Yes, You Can Make Plug-In Pendant and Sconce Cords Look Pretty Without Hiding Them — Here’s How
Anyone renting — or anyone who isn’t down for electrical work, for that matter — knows the struggle of properly lighting a home. While many designers sing the praises of direct and task lighting (table lamps, floor lamps, wall-mounted sconces), the fact remains that sometimes you need quality overhead lighting, especially for areas like kitchens and dining rooms, where you’d like to be able to properly see what you’re doing. If your home isn’t equipped with enough electrical boxes though, you’re forced into thinking of creative solutions.
That’s where plug-in lights come in. Since a home can only accommodate so many floor and table lamps, plug-in pendants and sconces are a great way to hack your way to better visibility indoors without doing serious electrical work. You can swag them from a ceiling with hooks or mount them to walls the same as you would hardwired sconces. Instead of the electrical cords being neatly tucked into a hidden box, though, you’ll need to run the cord to the nearest outlet. A few options exist for dealing with these pesky cords: You can cover them with plastic cord hiders aka cable raceways (which can then be painted to match your walls), leave them as-is and embrace the imperfection, or turn this visible electrical “work” into a deliberate design statement by pairing your chosen lamp with a brightly-colored cord.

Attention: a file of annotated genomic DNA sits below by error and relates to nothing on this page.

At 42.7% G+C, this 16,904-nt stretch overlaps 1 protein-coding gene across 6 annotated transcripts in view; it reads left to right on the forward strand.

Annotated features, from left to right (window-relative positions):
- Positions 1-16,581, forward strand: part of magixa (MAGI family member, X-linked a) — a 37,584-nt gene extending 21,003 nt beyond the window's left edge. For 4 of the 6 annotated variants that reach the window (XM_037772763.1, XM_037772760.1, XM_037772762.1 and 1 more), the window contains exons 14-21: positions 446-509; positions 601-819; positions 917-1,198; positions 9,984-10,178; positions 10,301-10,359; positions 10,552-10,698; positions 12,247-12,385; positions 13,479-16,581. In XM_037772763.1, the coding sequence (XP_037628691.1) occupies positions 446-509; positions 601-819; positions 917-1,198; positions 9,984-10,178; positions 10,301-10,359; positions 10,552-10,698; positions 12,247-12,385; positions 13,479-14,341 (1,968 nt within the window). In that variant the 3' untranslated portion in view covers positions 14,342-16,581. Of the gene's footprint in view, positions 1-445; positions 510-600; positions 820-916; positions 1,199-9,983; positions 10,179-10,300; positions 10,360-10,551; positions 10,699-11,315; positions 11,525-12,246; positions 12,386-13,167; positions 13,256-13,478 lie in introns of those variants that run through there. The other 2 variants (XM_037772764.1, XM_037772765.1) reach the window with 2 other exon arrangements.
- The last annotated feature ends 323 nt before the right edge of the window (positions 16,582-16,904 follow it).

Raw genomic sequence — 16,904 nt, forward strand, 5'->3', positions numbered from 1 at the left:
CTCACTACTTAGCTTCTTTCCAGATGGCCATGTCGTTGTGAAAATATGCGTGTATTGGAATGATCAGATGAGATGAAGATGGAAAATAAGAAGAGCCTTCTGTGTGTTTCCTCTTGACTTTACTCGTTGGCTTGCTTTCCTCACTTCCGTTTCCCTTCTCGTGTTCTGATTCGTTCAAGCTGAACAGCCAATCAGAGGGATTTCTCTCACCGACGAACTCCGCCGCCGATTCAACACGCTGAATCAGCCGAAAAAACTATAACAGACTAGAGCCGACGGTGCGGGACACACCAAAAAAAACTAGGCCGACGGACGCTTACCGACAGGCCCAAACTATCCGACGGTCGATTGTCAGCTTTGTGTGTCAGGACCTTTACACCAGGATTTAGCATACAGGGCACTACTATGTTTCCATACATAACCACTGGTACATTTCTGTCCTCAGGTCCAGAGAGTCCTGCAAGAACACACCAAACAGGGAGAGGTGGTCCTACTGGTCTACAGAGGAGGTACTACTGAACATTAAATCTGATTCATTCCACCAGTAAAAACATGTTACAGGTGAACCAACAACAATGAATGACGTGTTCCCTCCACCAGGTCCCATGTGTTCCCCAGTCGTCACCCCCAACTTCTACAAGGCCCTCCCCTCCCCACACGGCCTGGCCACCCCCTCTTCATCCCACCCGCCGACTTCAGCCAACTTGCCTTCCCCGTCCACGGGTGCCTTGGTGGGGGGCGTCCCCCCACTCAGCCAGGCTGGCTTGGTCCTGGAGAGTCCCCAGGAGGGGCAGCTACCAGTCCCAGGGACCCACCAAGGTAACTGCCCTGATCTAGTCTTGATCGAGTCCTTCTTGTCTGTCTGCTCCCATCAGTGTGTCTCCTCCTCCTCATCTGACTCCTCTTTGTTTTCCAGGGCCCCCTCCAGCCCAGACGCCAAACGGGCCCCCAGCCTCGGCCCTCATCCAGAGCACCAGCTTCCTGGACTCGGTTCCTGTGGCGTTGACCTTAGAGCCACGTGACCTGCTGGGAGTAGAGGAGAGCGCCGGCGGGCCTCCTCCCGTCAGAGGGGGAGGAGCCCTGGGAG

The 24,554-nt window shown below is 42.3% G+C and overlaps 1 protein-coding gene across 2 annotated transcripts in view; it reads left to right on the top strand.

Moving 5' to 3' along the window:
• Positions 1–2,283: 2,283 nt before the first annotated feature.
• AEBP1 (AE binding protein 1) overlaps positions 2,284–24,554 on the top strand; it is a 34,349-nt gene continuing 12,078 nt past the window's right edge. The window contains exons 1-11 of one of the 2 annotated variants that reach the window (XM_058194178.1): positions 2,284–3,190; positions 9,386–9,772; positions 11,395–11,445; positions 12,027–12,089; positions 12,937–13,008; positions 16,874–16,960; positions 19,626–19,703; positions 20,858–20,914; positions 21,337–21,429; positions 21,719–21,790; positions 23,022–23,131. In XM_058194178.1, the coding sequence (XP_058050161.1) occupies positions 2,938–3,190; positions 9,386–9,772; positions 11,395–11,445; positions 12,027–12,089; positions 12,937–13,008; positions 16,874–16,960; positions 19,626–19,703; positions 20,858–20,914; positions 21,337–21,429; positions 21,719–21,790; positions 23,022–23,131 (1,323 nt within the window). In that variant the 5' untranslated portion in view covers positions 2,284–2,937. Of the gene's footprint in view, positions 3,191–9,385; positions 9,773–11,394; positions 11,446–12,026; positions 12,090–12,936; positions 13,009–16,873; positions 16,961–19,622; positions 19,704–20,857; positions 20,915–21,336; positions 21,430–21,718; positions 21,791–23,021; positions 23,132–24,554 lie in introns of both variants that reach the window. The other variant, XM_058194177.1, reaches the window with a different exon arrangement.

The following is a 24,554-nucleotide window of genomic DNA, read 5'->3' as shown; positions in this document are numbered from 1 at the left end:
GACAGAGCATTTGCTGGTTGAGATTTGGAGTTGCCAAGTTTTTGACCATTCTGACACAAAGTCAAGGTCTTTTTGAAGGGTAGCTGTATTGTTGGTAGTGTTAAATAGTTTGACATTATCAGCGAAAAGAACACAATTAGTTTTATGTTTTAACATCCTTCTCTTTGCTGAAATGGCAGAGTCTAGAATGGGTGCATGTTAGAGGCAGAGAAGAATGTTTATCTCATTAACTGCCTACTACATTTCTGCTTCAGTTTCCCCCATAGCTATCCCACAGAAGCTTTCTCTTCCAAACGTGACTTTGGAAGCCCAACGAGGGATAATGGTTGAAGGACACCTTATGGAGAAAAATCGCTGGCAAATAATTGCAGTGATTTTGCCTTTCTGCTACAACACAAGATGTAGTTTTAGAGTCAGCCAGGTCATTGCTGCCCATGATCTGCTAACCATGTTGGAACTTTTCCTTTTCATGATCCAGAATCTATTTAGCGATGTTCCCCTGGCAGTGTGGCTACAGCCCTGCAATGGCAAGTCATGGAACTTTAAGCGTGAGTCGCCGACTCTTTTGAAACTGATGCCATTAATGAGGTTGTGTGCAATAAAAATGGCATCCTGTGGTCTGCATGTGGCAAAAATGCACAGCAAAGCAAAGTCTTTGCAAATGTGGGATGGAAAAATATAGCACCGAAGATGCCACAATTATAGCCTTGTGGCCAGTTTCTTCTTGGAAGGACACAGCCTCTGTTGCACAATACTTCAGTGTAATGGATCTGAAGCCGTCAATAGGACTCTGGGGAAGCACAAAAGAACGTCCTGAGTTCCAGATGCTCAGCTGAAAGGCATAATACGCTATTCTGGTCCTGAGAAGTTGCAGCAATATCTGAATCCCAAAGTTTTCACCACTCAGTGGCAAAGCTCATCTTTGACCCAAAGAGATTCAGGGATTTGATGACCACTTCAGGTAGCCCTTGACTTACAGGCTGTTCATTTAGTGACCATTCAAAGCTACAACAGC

Kayla Shannon chose the bold route less traveled when it came to the dining area in her Brooklyn apartment, and it’s a genius move in my opinion. Since the entire apartment already features a bevy of punchy hues (hello, lime green dining chairs, terracotta walls, and vibrant blue velvet couch), what’s one more? A jaunty cord fits in even better than you might think.
In fact, the pendant over her dining table is just a simple IKEA shade paired with a bright red cord, but the statement it makes is one of intention. Instead of trying to hide the cord (which, to be fair, is usually pretty visible anyway), the loud color adds an industrial, unapologetic touch to an already unique space. Even better, colored cords don’t cost a ton, and they can really make a difference in the grand scheme of a space. The upshot? Why hide something utilitarian when you can turn it into a decorative moment instead? Well done, Kayla. Well done!